UK Banks to pay $2bn bill for misleading insurance policy sales

UK Banks to pay $2bn bill for misleading insurance policy sales
Britain’s biggest banking names - Barclays, HSBC and Royal Bank of Scotland – have set up a fund to repay customers nearly $2 billion (1.3 billion pounds) in compensation for selling identity-theft insurance under misleading claims.

Contributing Banks

• Bank of Scotland

• Barclays Bank

• Canada Square Operations Limited

• Capital One (Europe)

• Clydesdale Bank

• Home Retail Group Insurance Services Limited

• HSBC Bank

• MBNA Limited

• Morgan Stanley Bank International Limited

• Nationwide Building Society

• Santander UK

• The Royal Bank of Scotland

• Tesco Personal Finance

The insurance company CCP Group ‘greatly exaggerated’ the risk of identity theft in order to sell more coverage customers didn’t actually need.

In a statement issued Thursday, Britain’s banking regulator, the Financial Conduct Authority (FCA), named 13 banks and credit card issuers which have agreed to the hefty compensation package, which will affect 7 million people.

The UK banks will reimburse customers who were falsely sold card protection and identify theft insurance by card-insurer CPP Group. The sum is in addition to 15.5 billion pounds the banks had set aside beforehand to reimburse customers for such anticipated oversells.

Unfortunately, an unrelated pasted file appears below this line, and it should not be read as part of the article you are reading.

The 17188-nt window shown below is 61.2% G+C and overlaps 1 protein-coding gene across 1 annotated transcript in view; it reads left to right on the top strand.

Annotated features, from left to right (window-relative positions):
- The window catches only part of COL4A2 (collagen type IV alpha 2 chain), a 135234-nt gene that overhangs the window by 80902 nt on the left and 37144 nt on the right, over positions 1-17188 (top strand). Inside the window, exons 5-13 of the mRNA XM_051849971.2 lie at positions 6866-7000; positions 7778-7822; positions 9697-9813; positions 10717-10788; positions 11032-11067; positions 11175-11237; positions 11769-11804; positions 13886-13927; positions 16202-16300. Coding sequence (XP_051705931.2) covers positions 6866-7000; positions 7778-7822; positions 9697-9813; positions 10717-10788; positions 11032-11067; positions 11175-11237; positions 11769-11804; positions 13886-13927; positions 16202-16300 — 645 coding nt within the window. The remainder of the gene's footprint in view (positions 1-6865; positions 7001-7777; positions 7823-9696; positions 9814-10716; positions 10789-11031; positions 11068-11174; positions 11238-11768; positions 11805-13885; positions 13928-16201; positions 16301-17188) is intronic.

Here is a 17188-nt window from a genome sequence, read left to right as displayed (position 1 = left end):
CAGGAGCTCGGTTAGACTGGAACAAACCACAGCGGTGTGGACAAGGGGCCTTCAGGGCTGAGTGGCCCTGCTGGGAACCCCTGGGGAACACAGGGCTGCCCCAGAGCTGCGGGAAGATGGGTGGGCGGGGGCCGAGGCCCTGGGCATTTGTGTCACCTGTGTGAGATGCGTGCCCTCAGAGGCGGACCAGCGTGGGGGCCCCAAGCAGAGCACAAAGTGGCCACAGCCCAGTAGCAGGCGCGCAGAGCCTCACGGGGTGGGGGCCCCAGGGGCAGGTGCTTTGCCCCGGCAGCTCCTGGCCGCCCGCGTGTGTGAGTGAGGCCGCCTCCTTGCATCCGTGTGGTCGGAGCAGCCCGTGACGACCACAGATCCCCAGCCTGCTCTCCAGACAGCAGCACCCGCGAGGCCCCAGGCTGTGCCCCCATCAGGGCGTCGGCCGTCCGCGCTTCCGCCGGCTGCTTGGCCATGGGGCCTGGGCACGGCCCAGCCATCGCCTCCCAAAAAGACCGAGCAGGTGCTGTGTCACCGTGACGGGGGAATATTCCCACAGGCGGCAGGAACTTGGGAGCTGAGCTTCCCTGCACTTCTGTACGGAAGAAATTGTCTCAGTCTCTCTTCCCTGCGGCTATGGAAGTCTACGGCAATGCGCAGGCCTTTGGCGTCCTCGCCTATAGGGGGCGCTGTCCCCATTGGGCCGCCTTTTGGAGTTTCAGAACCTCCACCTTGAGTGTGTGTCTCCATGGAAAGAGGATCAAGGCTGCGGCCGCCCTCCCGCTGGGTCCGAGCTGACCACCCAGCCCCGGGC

“The involvement of the banks and credit-card issuers reflects the fact that they introduced customers to CPP’s products and so must share responsibility for putting things right,” the FCA said in the statement.

Along with CPP Group, the banks will help reimburse customers who were sold card protection and identity-theft insurance products under false pretenses of the card insurer.

The insurer sold over 23 million identity-theft policies with heavy exaggeration and overstatement between January 2005 and March 2011. CPP sold 4.4 million policies which generated 354 million pounds in profit, and later, an additional 18.7 million policies which yielded 656 million pounds.

In an effort to make their product more attractive to customers, the company also attached stickers to newly-issued credit cards that encouraged customers to buy identity-theft coverage.

The first tranche of policies are in question, and the FCA has said victims can expect to receive a step-by-step letter from CPP explaining the compensation process, which is set to be completed by 2014. Customers will receive their money back, plus 8 percent interest, the FCA said.

Before the banks can start refunding, customers will vote on the program scheme set forward by the FC.

Following a similar 2011 FSA-backed probe, CPP agreed to refund customers about 14.5 million pounds and pay a fine of 10.5 million pounds. The FSA also called for the stock to be halted for a two-week period on the London Exchange to sort out negotiations in February 2012.